Anime  

Summertime Render – 24 – Lost in Anime

OK, I admit I’m a little confused by what happened at the end there.  But we’ll get to that soon enough – a lot went down before we got to that point.  For me the big positive here is that the big climax happened in then penultimate episode and not the finale.  This is a big pet peeve of mine, but it especially applies to two-cour series – always give yourself time for a denouement.  When you spend six months with a group of characters, it’s infuriating to have the action finale take place at the literal end of the series.  Audiences need the chance to look back, reflect, and move on along with the characters.  So kudos to Summertime Render for (apparently) getting that right.

All that requires that we get Shide out of the way this week.  He is, as he so fondly refers to himself, the final boss.  I saw some grousing about his motivation in certain circles, but it kind of makes sense for me.  He’s completely driven by ego.  He hung around for 326 years by switching bodies, hoping to live effectively forever and see the end of all things.  When he realized that wasn’t going to be possible thanks to Hiruko, he decided to just move the end up to this lifetime so he could see it anyway.  If I can’t live no one else should be able to either, in effect.  That’s pretty solid villainy to me.

Shide seems thoroughly on the ascendancy in this final showdown with Shinpei, but there are basically two wild cards left for the good guys to play.  First, Shinpei’s idea to have Ryuunosuke take over Shide’s shadow armor and keep him from moving.  A very good idea – not surprisingly, Hizuru already had it once.  The other is Ushio’s notion to turn herself into a shotgun shell so she can be fired into Shide’s body and hack-erase it.  The problem is it takes two minutes for her to do that (naturally) and two minutes as this battle is going might as well be a century.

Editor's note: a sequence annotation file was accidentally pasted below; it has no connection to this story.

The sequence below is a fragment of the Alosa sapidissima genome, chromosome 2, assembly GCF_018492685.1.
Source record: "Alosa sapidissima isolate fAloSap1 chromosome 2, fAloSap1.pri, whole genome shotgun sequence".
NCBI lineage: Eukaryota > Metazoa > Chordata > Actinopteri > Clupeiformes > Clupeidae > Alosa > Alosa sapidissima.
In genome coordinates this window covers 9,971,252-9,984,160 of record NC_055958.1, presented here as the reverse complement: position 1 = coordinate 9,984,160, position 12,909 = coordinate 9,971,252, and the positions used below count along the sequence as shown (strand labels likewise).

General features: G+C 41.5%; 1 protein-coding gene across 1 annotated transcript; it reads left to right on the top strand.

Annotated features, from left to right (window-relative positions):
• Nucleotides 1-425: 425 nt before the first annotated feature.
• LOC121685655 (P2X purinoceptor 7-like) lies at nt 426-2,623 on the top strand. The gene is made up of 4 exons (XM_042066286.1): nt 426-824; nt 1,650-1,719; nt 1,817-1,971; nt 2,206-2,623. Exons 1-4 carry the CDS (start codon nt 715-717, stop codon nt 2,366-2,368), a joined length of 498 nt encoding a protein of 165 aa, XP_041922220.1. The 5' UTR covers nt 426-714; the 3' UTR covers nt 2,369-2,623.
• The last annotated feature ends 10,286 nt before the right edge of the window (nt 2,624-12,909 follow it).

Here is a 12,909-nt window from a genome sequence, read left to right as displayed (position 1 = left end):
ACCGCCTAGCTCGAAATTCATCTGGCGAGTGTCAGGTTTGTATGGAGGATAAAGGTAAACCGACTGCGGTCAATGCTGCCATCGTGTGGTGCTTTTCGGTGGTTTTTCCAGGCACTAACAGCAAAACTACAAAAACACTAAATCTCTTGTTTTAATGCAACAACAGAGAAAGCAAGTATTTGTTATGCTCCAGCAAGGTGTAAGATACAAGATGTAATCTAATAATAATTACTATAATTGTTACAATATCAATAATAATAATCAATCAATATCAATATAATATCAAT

Shinpei willingly enough lets Ryuunosuke-kun go all-out with his body, reasoning that there’s no reason to hold anything in reserve at this point.  But soon enough severed arms are raining like cats and dogs and Shinpei and Ryuunosuke are on their last legs.  The armor plan sort of works, but only for a few moments, and Shide ejects Ryuunosuke and nails him to the ground.  That would appear to be game over as there’s no way Shinpei can reach the gun before Shide even though two minutes have passed, but (and I’m not exactly clear on how this works) Haine is seemingly able to jump the shotgun (well, it is a shadow after all) into Shinpei’s hands.

What happens next seems pretty straightforward – Ushio’s plan works, and once inside Shide she hacks him and in the process kills his original body (presumably back in the human realm).  But after that, things get a little fuzzy for me…

  • Seemingly, Hiruko zaps Shinpei, Haine, Ryuunosuke and Ushio back to 1732.
  • Hiruko’s plan is to destroy her original body (in the whale) and thus, erase the history that led to the timeline we know and love.  Is this basically a form of repentance on her part?
  • The act of erasing Hiruko’s original body causes shadows Haine, Ushio, and Ryuunosuke to disappear.  But before she disappears Ushio manages to leap back to 2018 and imprint her memories to Shinpei on the ferry.  Shinpei wakes up between two mountains, as he did in the premiere.

Even if we stipulate to all that, some explanation would still be required  – not least how Ushio was able to do that in the first place.  Hizuru being alive confirms this is a different timeline.  But if Hizuru is still alive, it’s presumably because the whole shadow thing never happened – and in theory that would mean Ushio (and Ryuunosuke, among others – even Nezu’s wife and Shinpei’s parents) would be too.  And if Ushio is still alive for that reason, why would Shinpei be travelling back to Hitogashima in the first place?  And why does he still have one weird eye?

I honestly have no idea how much of that is actually going to be cleared up next week, and how much we’re going to be expected to just accept.  I’d kind of like this to all make sense because, generally speaking, Summertime Render has done a good job of holding the logic together.  But even if we don’t get full disclosure I’m still thrilled that the finale is apparently going to be mostly given over to the characters moving on with their lives, because that should always – always – happen in a series like this one.  It hasn’t made many mistakes so far, so I’m fully expecting the final episode to stick the landing.

Facebooktwitterredditpinterestlinkedinmail